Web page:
I’m not entirely sure what to make of Barbara Kingsolver’s Flight Behavior (2012), which I’m currently teaching in my Introduction to Literature class. It fits well with my theme, which is “Humans in Nature,” and I certainly agree with Kingsolver’s point that climate change is one of the greatest dangers facing humankind. I just have questions about literature that preaches a cause.
Before exploring my concerns, however, I should note how I use the book. I am deliberately jumping around in time, sometimes looking at contemporary authors and sometimes at revered classics so that the students can see how works like The Bacchae, Sir Gawain and the Green Knight, and Midsummer Night’s Dream were once relevant in the way that Wendell Berry, Kingsolver, and Mary Oliver are relevant today. One week we’re talking about Pentheus and Dionysus, the next Camelot and the Green Knight, the next industrial polluters and climate catastrophe. I am teaching Flight Behavior because I wanted something that is very recent.
The novel is about the sudden appearance of monarch butterflies in an Appalachian forest one winter. The monarchs normally winter in Mexico but, probably because of climate change, have ended up in the U.S. and consequently are in danger of all dying when the weather turns cold.
This is a forest that a Tennessee hillbilly farmer (as his daughter-in-law Dellarobia calls him) wants to log in order to pay for balloon mortages that he has taken out on new machinery. But the logging will wipe out the butterflies and, that aside, would also lead to mud slides as the Appalachians are experiencing extremely wet weather, also due to climate change. Meanwhile Dellarobia, who feels trapped in her life, starts to see other possibilities for herself when scientists enter the area to study the monarchs.
While Kingsolver’s book aims to get us mad, both at those responsible for climate change and at the media and the rightwing politicians who enable the polluters, she also sympathizes with the poor Appalachian citizens who go along with the rightwing agenda. Kingsolver wants to figure out if they can be brought around to work with environmentalists to save the planet, even though they regard them with enmity. She explores their sense of powerlessness, which sometimes takes the forms of religious fatalism (“this must be God’s will”). Kingsolver also talks about the cultural blindness of leftwing activists.
As I have students from many different disciplines in the course, I have used Flight Behavior to make the point that literature is inherently interdisciplinary. In yesterday’s class we managed to relate the novel to economics, politics, sociology, psychology, anthropology, biology, and environmental science.
The students generally appreciated Dellarobia’s snappy observations and we shared favorite passages. On the other hand, not everyone was excited by the long science explanations that are scattered throughout the book, nor by the in-depth depictions of shopping in discount stores. I told them how important it was to leave their own silos and understand how other people thought and lived, which the novel works hard to accomplish. I’m not sure they were convinced.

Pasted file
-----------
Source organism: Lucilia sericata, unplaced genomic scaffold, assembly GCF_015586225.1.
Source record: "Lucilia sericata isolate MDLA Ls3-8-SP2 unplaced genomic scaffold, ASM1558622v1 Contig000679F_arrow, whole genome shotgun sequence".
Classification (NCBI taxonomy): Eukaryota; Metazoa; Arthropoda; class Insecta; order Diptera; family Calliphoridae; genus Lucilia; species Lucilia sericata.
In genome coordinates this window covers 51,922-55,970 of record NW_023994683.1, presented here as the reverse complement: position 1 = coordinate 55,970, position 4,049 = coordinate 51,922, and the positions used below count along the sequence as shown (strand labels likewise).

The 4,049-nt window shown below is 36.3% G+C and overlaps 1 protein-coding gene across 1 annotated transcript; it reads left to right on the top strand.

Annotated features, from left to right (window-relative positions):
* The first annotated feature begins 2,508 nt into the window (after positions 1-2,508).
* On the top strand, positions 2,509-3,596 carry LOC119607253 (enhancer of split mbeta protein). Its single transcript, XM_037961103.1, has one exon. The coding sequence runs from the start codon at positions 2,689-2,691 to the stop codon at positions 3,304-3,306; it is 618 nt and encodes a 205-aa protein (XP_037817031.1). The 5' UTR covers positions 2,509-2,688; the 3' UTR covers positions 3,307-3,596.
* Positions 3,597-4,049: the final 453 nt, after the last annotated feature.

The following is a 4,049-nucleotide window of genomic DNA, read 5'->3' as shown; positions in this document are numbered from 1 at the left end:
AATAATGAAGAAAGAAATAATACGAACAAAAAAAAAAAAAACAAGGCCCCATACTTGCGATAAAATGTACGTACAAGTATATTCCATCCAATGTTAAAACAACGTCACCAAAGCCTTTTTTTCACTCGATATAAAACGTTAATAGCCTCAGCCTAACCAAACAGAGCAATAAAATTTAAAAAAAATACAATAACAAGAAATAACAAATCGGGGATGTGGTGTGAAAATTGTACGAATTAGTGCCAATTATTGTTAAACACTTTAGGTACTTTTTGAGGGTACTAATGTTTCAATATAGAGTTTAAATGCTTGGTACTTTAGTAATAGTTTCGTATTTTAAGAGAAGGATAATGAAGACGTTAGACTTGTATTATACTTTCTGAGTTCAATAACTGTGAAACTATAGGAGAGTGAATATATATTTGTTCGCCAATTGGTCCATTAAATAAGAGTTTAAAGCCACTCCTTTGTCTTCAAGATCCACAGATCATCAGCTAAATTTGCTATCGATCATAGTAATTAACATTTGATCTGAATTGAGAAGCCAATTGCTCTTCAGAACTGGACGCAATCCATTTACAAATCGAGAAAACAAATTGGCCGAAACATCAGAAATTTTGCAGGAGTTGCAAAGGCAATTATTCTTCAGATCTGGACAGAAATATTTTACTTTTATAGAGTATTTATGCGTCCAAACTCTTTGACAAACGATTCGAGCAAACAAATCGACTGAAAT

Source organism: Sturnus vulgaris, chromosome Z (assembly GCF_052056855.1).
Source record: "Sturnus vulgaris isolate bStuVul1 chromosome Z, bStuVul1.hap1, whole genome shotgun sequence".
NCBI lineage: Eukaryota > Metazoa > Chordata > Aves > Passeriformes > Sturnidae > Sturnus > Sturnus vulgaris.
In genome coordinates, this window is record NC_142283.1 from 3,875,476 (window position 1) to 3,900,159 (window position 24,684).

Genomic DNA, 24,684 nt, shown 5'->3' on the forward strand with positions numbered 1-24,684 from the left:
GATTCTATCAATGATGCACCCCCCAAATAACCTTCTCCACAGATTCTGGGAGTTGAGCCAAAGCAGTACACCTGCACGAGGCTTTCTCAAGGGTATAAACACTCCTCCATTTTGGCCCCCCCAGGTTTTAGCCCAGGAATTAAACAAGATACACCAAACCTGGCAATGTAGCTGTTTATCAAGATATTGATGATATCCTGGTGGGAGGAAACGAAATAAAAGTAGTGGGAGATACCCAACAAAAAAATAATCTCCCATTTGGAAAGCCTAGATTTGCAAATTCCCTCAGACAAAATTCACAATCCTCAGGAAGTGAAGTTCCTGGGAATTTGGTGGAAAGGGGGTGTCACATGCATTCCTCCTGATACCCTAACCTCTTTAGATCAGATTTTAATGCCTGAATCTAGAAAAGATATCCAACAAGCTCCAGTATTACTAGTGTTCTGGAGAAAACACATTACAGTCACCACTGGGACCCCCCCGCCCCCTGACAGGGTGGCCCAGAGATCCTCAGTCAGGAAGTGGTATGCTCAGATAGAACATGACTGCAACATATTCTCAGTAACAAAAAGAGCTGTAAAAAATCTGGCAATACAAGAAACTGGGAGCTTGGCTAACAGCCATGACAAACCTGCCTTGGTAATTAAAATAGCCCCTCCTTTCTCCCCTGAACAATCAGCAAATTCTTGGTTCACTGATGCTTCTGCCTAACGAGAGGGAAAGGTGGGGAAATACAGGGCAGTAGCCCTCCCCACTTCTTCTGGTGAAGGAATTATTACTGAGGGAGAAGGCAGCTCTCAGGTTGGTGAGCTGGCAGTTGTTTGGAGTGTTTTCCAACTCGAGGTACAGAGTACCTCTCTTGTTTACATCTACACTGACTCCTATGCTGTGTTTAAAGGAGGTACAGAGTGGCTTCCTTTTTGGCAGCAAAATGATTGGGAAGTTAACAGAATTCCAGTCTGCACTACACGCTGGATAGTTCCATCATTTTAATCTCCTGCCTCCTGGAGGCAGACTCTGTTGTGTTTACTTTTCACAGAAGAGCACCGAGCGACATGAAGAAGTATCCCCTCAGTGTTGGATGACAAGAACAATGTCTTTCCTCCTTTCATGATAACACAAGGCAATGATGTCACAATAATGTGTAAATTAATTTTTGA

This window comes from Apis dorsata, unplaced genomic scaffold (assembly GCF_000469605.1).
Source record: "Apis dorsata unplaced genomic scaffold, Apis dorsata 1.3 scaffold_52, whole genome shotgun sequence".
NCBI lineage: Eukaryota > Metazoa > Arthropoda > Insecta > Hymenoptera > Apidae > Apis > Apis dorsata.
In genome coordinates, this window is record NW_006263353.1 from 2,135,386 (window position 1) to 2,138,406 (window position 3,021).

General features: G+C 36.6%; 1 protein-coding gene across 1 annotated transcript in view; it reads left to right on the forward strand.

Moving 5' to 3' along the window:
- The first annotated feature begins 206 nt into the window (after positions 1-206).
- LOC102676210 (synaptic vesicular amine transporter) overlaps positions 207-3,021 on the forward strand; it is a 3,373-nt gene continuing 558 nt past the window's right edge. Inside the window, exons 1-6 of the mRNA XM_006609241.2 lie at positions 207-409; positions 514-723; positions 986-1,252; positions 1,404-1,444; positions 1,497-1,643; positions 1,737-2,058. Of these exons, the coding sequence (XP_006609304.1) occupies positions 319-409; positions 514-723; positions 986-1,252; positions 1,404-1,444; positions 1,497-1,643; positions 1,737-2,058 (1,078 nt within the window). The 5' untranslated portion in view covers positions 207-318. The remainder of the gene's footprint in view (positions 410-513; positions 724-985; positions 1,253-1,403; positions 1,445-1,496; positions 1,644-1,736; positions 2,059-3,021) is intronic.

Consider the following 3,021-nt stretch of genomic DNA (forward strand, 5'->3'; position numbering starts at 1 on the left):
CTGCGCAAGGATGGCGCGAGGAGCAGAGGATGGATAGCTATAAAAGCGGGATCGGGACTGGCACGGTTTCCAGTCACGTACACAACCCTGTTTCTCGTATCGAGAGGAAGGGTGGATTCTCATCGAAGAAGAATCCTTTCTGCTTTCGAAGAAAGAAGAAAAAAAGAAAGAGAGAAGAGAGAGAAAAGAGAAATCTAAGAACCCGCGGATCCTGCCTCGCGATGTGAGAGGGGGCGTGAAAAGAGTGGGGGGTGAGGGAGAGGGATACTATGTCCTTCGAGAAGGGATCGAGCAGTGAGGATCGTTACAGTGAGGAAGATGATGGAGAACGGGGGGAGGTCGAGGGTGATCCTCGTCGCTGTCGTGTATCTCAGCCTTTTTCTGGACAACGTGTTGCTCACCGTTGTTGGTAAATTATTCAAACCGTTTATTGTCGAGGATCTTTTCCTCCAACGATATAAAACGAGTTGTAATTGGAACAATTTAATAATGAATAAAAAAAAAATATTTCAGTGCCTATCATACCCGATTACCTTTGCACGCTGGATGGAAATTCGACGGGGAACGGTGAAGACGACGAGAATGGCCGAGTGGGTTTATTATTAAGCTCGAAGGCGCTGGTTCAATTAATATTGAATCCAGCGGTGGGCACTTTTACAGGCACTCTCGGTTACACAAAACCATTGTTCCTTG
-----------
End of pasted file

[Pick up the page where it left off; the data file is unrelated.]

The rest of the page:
A novel can be a powerful way to convey political messages, but good politics does not necessarily make for great literature. Kingsolver’s agenda seems to constrict thought in a way I don’t see happening in other novels of hers, say Poisonwood Bible or Lacuna. Then again, there are some very good novels that have political agendas, like Uncle Tom’s Cabin and Grapes of Wrath, which don’t feel so constricted. Maybe the difference is in the degree of complexity that the author captures. The great novels dazzle us by their ability to convey the depth of the human experience, even when the authors are clearly guided by a certain point of view.
Here’s a sample of Kingsolver’s preaching. Ovid, the scientist in the novel, is chewing out a television reporter for the way her news organization is avoiding the bad news about climate change:
Tina blinked once, twice. “Scientists tell us they can’t predict the exact effects of global warming.”
“Correct. We tell you that, because we are more honest than other people. We know evidence will keep coming in. It does not mean we ignore the subject until further notice. We brush our teeth, for instance, even though we do not know exactly how many cavities we may be avoiding.”
“Well, a lot of people are just not convinced. We’re here to get information.”
… “If you were here to get information, Tina, you would not be standing in my laboratory telling me what scientists think.”
She opened her mouth, but he cut her off. “What scientists disagree on now, Tina, is how to express our shock. The glaciers that keep Asia’s watersheds in business are going right away. Maybe one of your interns could Google that for you. The Arctic is genuinely collapsing. Scientists used to call these things the canary in the mine. What they say now is, The canary is dead. We are at the top of Niagara Falls, Tina, in a canoe. There is an image for your viewers. We got here by driving, but we cannot turn around for a lazy paddle back when you finally stop pissing around. We have arrived at the point of an audible roar. Does it strike you as a good time to debate the existence of the falls?”
I’m glad Kingsolver is using her skill in analogies and character creation to warn us of the dangers. In passages like this, however, she sounds more like a lecturer than a novelist.
Then again, given how dire the threat is, perhaps we can’t be choosy.